Is it just us or have chick flicks in the last couple of years started having positive messages and possibly even being… empowering?
Obviously absolute classics like Legally Blonde and Mean Girls are exempt from this but it often seems that the chick flicks of the 2000s are full of cliches and make out that all teenage girls are basic and want nothing more than to be popular and get a boyfriend. The leading woman is always flawless except she never thinks so because she either wears glasses or has a friend who is legit a runway model. We have no idea where her money comes from and in order to make her rich, beautiful ass one we can sympathize with, she has an absent father or lost her mother when she was young. For a while, this seemed to be the only thing writers could come up with to make us feel sorry for their spoiled characters.
What’s more, chick flicks have been embarrassingly white washed and the representation of gay characters in the 2000’s was unforgivable. In 2019’s Isn’t It Romantic, the character of Donny relentlessly mocks the offensive stereotype of the gay best friend which Mean Girls‘ Damian and The Devil Wears Prada‘s Nigel shamefully succumb to. Recently though, it seems that things have changed for the better.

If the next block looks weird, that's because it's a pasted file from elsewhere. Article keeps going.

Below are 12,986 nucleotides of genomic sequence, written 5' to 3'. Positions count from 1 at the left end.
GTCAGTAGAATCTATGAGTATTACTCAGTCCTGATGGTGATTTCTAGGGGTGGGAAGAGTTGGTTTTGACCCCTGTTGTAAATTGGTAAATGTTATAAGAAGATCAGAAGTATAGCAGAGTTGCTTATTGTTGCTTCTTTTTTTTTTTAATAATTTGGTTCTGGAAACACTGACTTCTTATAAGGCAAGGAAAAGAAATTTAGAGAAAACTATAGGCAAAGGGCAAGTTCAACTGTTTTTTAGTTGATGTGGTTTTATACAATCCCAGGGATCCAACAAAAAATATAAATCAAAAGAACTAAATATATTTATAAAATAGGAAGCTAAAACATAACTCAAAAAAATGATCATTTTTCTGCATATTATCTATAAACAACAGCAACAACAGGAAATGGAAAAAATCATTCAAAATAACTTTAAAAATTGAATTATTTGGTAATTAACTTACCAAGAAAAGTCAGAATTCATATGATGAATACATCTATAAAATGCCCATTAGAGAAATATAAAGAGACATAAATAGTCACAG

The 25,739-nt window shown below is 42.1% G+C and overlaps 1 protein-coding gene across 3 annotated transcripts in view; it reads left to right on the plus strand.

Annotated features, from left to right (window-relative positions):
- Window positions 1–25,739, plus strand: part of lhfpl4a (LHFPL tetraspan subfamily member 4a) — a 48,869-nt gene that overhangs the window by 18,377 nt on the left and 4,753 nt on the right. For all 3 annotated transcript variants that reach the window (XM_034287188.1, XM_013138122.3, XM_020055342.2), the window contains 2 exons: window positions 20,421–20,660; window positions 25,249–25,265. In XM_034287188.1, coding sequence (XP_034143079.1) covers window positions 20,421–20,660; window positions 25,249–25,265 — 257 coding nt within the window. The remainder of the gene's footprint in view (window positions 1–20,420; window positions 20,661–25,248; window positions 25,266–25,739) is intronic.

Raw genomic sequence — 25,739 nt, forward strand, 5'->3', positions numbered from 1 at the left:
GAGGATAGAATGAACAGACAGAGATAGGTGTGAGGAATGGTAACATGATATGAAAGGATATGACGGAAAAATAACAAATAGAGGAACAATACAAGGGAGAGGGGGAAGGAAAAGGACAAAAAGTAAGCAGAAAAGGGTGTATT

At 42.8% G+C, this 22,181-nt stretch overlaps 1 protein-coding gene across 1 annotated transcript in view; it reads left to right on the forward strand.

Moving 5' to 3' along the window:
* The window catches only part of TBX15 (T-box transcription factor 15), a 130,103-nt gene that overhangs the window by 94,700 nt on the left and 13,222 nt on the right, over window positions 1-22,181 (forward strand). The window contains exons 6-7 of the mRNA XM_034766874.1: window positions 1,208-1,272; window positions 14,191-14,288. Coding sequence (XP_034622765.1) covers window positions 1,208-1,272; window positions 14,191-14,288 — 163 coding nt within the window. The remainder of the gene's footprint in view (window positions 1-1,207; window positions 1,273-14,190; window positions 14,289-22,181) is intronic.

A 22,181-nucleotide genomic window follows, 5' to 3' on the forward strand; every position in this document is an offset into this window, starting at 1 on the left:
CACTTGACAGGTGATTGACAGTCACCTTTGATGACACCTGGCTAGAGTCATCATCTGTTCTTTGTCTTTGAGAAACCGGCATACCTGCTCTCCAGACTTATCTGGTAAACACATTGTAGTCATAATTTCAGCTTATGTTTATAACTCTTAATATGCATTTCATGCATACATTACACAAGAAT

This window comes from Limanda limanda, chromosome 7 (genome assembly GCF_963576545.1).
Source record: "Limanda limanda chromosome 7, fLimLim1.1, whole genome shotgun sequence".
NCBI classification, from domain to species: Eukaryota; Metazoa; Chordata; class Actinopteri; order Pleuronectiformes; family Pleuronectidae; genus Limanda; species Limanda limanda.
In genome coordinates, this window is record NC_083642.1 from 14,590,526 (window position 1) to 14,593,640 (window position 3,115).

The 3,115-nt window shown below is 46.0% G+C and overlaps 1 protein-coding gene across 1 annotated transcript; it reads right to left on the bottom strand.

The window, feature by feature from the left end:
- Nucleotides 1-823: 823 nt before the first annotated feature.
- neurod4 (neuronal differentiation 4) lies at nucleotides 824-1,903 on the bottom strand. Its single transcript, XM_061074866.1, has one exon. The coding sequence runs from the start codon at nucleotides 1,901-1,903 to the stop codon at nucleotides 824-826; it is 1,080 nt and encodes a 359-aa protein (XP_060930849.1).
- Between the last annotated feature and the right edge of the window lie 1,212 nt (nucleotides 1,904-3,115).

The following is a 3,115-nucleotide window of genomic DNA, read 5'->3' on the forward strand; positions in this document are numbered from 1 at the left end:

2018’s Love, Simon was the first coming of age romantic comedy about a gay protagonist. Simon was not the “gay best friend” there to take the leading lady shopping, he was the well-rounded credible character telling his own story in a touching and funny way. Similarly, lesbian characters are coming in more shapes and sizes thanks to Orange Is The New Black.
Moreover, we’re being treated to films which don’t end with the girl getting the guy but with her learning an important lesson or achieving self-acceptance. In Amy Schumer’s I Feel Pretty, her character learns that it is her own insecurities holding her back. The other women in the movie are not bitchy characters looking down on her but are supporting women who want to lift her up. Similarly, Rebel Wilson’s Isn’t It Romantic concludes with her character learning to love herself and be more open to love. It wasn’t a cringy self-acceptance tale about an overweight girl who is insecure. Wilson’s character actually had other dimensions than her appearance which is exactly what we want to see more of.
So yes, chick flicks are just a bit of fun and they will never win Oscars but we’re pleased to see that at least in terms of inclusivity and sending a good message to young girls, they are getting better. There’s still some way to go but it’s great to be able to guiltily enjoy a terrible chick flick without having to switch it off because of its deeply offensive undertones.